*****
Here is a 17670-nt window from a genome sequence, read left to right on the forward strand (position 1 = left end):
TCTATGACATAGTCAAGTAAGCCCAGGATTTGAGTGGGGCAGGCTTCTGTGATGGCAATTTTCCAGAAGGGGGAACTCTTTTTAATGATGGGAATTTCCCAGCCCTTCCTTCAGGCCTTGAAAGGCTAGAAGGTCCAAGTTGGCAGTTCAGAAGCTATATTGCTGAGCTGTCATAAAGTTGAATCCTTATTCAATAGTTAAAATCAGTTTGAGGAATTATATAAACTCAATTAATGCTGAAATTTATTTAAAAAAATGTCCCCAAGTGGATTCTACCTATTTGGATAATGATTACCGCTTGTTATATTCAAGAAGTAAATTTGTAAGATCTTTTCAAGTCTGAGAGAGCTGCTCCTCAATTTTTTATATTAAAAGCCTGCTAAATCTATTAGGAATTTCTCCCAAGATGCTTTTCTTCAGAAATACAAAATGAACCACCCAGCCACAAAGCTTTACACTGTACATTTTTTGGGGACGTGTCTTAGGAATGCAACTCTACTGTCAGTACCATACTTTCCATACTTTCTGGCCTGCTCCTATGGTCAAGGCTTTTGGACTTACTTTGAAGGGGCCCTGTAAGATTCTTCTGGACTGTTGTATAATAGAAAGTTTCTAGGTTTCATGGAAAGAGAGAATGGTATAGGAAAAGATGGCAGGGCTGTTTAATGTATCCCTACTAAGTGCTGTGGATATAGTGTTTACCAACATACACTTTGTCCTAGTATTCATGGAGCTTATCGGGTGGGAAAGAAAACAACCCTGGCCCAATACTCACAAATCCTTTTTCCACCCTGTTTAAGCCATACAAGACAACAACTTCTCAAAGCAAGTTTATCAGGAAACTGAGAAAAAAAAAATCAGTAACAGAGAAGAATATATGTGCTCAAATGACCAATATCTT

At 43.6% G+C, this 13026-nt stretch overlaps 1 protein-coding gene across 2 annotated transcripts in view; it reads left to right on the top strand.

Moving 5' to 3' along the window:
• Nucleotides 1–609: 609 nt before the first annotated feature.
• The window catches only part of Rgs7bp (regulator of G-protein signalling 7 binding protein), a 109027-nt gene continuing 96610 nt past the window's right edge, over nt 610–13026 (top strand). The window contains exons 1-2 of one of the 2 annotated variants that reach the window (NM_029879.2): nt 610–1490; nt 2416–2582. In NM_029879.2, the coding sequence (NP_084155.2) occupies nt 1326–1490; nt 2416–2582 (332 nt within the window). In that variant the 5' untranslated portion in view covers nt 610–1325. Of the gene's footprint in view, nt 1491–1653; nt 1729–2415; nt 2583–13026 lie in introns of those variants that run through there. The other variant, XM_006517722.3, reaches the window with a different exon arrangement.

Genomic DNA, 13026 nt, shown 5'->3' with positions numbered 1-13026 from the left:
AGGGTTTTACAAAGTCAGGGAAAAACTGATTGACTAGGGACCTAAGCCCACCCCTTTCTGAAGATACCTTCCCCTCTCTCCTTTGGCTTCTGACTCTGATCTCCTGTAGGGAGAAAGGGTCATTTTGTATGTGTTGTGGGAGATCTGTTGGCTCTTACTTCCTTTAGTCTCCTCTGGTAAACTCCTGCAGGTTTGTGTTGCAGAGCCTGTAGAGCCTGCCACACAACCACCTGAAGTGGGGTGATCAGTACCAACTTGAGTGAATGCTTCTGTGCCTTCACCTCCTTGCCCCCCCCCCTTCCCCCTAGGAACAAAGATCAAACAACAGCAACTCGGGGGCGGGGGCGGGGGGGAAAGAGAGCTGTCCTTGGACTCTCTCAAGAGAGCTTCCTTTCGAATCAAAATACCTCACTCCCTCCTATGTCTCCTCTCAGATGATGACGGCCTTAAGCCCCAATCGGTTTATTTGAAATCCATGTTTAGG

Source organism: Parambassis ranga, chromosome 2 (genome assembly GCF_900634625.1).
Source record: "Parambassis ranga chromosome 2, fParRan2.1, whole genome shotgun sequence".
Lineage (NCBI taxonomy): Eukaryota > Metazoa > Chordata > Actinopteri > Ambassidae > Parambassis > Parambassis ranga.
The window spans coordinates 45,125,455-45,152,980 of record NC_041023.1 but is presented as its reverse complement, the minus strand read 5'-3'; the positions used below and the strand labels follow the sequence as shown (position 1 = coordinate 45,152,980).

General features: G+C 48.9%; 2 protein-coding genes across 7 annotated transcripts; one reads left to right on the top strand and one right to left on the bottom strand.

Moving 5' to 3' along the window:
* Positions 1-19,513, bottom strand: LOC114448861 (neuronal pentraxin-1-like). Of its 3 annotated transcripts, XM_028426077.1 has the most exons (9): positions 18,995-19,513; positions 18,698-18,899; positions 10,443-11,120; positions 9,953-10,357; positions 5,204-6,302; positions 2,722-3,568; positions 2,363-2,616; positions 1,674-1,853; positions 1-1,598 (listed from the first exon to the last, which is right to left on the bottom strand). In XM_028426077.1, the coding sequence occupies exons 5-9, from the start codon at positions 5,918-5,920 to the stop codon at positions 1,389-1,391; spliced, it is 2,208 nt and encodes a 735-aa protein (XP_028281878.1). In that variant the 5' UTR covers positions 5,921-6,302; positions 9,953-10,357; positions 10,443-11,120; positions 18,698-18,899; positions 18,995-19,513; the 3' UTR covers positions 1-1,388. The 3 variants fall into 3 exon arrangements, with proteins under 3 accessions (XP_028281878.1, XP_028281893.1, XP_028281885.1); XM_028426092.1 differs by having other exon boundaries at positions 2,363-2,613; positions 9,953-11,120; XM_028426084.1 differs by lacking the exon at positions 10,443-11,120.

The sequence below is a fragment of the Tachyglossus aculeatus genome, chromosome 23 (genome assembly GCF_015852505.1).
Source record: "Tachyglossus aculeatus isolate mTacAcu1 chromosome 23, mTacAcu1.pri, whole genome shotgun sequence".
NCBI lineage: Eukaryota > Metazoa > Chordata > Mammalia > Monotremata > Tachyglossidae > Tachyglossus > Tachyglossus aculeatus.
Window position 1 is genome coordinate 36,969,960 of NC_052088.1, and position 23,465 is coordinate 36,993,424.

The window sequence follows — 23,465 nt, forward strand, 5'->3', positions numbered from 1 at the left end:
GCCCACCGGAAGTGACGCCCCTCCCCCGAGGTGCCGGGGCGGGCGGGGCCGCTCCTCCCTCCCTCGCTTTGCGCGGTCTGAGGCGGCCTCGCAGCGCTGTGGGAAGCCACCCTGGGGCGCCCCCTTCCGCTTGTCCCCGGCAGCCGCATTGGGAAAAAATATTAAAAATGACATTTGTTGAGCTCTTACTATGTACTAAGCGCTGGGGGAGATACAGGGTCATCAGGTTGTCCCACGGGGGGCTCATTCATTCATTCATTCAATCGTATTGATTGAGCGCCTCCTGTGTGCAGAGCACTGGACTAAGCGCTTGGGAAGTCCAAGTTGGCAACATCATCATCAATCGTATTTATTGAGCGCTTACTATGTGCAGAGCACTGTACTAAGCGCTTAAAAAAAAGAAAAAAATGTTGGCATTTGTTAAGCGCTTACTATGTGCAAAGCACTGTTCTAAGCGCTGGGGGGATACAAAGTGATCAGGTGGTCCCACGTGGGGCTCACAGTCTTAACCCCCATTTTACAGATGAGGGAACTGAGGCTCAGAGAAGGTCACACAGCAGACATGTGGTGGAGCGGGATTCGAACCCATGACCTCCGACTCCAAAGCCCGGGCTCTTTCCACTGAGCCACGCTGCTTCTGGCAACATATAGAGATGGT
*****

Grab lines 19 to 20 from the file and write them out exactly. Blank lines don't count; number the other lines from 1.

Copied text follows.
Window position 1 is genome coordinate 36,969,960 of NC_052088.1, and position 23,465 is coordinate 36,993,424.

The window sequence follows — 23,465 nt, forward strand, 5'->3', positions numbered from 1 at the left end: